North Korea fired two more short-range rockets presumably from a new 300 mm large-caliber multiple rocket launcher into the East Sea on Wednesday, a day before Chinese President Xi Jinping's arrival in South Korea.
The North fired two rockets similar to those set off on June 26 from near Wonsan into the East Sea at 6:50 a.m. and 8 a.m., a spokesman for the Joint Chiefs of Staff here said. They flew about 180 km.
Back on June 26, the North fired three rockets from what is believed to be a new 300 mm multiple rocket launcher. They flew some 190 km.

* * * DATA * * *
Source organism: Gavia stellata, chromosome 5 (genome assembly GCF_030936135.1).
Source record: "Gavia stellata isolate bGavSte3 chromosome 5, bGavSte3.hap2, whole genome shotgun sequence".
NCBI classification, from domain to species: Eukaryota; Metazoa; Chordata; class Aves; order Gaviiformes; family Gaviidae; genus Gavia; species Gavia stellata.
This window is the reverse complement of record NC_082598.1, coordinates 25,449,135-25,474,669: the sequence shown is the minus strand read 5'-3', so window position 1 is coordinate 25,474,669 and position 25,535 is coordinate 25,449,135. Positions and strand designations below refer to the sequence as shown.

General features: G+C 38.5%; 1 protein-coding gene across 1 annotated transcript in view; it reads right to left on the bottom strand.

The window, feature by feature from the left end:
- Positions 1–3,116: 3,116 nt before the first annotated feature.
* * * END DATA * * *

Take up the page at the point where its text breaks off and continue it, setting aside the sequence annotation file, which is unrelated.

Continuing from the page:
Wednesday's firing was the North's 12th test of ballistic missiles or rockets this year alone.
"It seems that the North was trying to make its presence known ahead of Xi's visit to Seoul," a government source here speculated. "This appears to be a kind of show of force in response to Seoul's rejection of the North's Tuesday demand to suspend the annual joint exercises with the U.S."
The North Korean new multiple rocket launcher with a maximum range of some 200 km "is a threat to [South Korean] military headquarters in Gyeryongdae, South Chungcheong Province," a military source here said. The Army believes the North is trying to improve accuracy by way of a GPS homing device.